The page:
For the second consecutive year, the NIU College of Engineering & Engineering Technology (CEET) celebrated National Engineers Week with events for all ages.
The theme for the 2012 Engineers Week was based on the projected world population of 7 billion people.
With that many citizens, the many challenges facing our world requires immediate engineering solutions. CEET is poised to address these issues by extending STEM (Science, Technology, Engineering, Math) fields to the youth of our region and by educating our undergraduate students in an environment where they can bridge educational concepts with practical application.
The week began with the Second Annual CEET College Bowl, where students joined teams and competed in a “Jeopardy”-like competition of wits and humor. Questions came from all four CEET academic areas, and also included more humorous movie and popular culture topics.
About 100 students, faculty and staff members joined for dinner and to cheer on the winners. From a pool of 10 teams, the Engineers Without Borders (EWB) team took top honors and won scholarship money for their victory.
On Thursday, Feb. 23, CEET welcomed 31 companies and organizations from across the state at the bi-annual CEET Internship & Job Fair. More than 200 CEET students met representatives from corporations such as Caterpillar, John Deere, Ipsen, Navistar and Hamilton Sundstrand.
John O’Kelly, an engineer from PM Mold Company Inc., was particularly impressed with the CEET students he met. “The students just kept coming, and each one was as impressive as the next. I am blown away by the talent here.”
Sharing his sentiments, Sven Bley, from Made to Measure, took the time to call CEET after the fair was over to again recognize the quality of CEET students.
“I just wanted you all to know that I had so much fun meeting your students,” Bley said. “I am impressed, will be back and am already starting interviews next week.”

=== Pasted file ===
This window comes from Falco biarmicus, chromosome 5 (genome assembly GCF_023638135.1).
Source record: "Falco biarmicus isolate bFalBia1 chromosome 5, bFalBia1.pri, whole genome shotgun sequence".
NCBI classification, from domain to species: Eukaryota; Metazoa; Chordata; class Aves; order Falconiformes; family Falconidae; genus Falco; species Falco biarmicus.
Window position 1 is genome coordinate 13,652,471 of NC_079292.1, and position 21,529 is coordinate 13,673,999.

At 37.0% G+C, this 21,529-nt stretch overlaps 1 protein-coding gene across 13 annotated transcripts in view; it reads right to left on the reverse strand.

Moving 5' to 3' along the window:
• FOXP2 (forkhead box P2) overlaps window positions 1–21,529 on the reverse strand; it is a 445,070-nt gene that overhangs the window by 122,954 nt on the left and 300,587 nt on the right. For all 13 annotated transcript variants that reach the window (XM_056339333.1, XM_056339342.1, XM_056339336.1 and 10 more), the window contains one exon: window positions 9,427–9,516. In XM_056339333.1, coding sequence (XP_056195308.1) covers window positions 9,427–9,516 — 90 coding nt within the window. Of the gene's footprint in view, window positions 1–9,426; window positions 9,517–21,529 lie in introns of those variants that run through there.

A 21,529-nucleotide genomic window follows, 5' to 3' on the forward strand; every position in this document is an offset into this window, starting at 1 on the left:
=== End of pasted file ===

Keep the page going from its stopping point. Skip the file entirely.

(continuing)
Most companies who come to the job fair are interested in long-term partnerships with the college in an effort to keep students in the region, affect curriculum and save money – something Omar Ghrayeb, associate dean of Outreach & Undergraduate Programs, explained in news coverage.
The job fair is also essential to the growth of our engineering students and most understand how important it is to develop the soft skills necessary to land a job after graduation.
“(I gained) networking experience and exposure” by attending the fair, said Matthew Sirek, a mechanical engineering student.
The week’s festivities came to a close with Cliff Mirman, chair of the Department of Technology, hosting a bridge-building competition for 200 Rockford-area high school students in partnership with the the Rockford Public Schools and Rock Valley College.
Teams of four students each competed to build wooden bridges in less than one hour, then watched as they were tested to see how much weight they could hold.
All student teams were given the same materials, typically quarter-inch-by-quarter-inch balsa wood sticks and super glue. The winning bridge was able to hold 150 pounds.
Mirman said this simple event is just the kind of activity that gets students interested in engineering.
“These are great events because it shows how engineering can be fun, and how anyone can be an engineer,” Mirman said. “The students come from all different backgrounds and levels and they build bridges and compete; no one knows what the materials will be ahead of time, and everyone has a fair chance to win. It is really exciting to see the kids work on the bridge and then watch in silence as they are tested.”
by Amanda Carrier